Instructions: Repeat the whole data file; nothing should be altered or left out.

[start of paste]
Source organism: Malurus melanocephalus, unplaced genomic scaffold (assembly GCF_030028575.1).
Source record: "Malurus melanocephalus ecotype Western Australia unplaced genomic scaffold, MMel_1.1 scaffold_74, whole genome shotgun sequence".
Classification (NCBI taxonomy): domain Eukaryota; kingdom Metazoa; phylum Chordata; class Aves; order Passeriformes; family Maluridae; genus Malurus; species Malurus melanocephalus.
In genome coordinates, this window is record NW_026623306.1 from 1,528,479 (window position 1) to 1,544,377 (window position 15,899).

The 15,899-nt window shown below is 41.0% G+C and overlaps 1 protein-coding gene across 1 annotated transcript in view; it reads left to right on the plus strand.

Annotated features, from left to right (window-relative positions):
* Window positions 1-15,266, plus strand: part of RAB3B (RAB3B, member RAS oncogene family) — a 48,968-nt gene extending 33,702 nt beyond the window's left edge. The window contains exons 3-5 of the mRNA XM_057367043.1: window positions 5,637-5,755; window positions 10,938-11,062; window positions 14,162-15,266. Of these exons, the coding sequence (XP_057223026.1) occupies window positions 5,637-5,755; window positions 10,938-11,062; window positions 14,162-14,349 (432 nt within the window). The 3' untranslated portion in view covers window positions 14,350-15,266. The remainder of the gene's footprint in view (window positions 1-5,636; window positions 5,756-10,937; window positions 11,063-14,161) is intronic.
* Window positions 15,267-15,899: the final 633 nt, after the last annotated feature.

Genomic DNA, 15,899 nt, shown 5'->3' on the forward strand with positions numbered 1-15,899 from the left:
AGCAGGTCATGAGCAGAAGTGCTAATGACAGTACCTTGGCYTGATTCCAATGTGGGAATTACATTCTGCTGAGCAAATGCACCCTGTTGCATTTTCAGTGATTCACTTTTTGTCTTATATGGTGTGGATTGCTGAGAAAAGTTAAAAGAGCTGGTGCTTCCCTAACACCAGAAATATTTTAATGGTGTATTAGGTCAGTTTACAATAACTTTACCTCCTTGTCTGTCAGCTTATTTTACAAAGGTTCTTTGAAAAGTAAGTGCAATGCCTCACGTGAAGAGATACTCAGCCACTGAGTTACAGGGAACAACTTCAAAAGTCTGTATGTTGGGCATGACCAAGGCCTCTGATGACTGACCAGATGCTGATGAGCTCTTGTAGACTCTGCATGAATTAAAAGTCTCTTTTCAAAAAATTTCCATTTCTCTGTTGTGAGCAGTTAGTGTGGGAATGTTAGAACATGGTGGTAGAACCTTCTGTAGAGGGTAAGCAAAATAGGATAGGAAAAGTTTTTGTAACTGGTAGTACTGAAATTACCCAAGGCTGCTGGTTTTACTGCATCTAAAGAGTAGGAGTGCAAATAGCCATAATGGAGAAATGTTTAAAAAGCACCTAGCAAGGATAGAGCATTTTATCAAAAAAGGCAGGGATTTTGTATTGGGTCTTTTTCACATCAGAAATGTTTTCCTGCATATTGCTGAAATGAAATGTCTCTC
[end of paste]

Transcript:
Source organism: Malurus melanocephalus, unplaced genomic scaffold (assembly GCF_030028575.1).
Source record: "Malurus melanocephalus ecotype Western Australia unplaced genomic scaffold, MMel_1.1 scaffold_74, whole genome shotgun sequence".
Classification (NCBI taxonomy): domain Eukaryota; kingdom Metazoa; phylum Chordata; class Aves; order Passeriformes; family Maluridae; genus Malurus; species Malurus melanocephalus.
In genome coordinates, this window is record NW_026623306.1 from 1,528,479 (window position 1) to 1,544,377 (window position 15,899).

The 15,899-nt window shown below is 41.0% G+C and overlaps 1 protein-coding gene across 1 annotated transcript in view; it reads left to right on the plus strand.

Annotated features, from left to right (window-relative positions):
* Window positions 1-15,266, plus strand: part of RAB3B (RAB3B, member RAS oncogene family) — a 48,968-nt gene extending 33,702 nt beyond the window's left edge. The window contains exons 3-5 of the mRNA XM_057367043.1: window positions 5,637-5,755; window positions 10,938-11,062; window positions 14,162-15,266. Of these exons, the coding sequence (XP_057223026.1) occupies window positions 5,637-5,755; window positions 10,938-11,062; window positions 14,162-14,349 (432 nt within the window). The 3' untranslated portion in view covers window positions 14,350-15,266. The remainder of the gene's footprint in view (window positions 1-5,636; window positions 5,756-10,937; window positions 11,063-14,161) is intronic.
* Window positions 15,267-15,899: the final 633 nt, after the last annotated feature.

Genomic DNA, 15,899 nt, shown 5'->3' on the forward strand with positions numbered 1-15,899 from the left:
AGCAGGTCATGAGCAGAAGTGCTAATGACAGTACCTTGGCYTGATTCCAATGTGGGAATTACATTCTGCTGAGCAAATGCACCCTGTTGCATTTTCAGTGATTCACTTTTTGTCTTATATGGTGTGGATTGCTGAGAAAAGTTAAAAGAGCTGGTGCTTCCCTAACACCAGAAATATTTTAATGGTGTATTAGGTCAGTTTACAATAACTTTACCTCCTTGTCTGTCAGCTTATTTTACAAAGGTTCTTTGAAAAGTAAGTGCAATGCCTCACGTGAAGAGATACTCAGCCACTGAGTTACAGGGAACAACTTCAAAAGTCTGTATGTTGGGCATGACCAAGGCCTCTGATGACTGACCAGATGCTGATGAGCTCTTGTAGACTCTGCATGAATTAAAAGTCTCTTTTCAAAAAATTTCCATTTCTCTGTTGTGAGCAGTTAGTGTGGGAATGTTAGAACATGGTGGTAGAACCTTCTGTAGAGGGTAAGCAAAATAGGATAGGAAAAGTTTTTGTAACTGGTAGTACTGAAATTACCCAAGGCTGCTGGTTTTACTGCATCTAAAGAGTAGGAGTGCAAATAGCCATAATGGAGAAATGTTTAAAAAGCACCTAGCAAGGATAGAGCATTTTATCAAAAAAGGCAGGGATTTTGTATTGGGTCTTTTTCACATCAGAAATGTTTTCCTGCATATTGCTGAAATGAAATGTCTCTC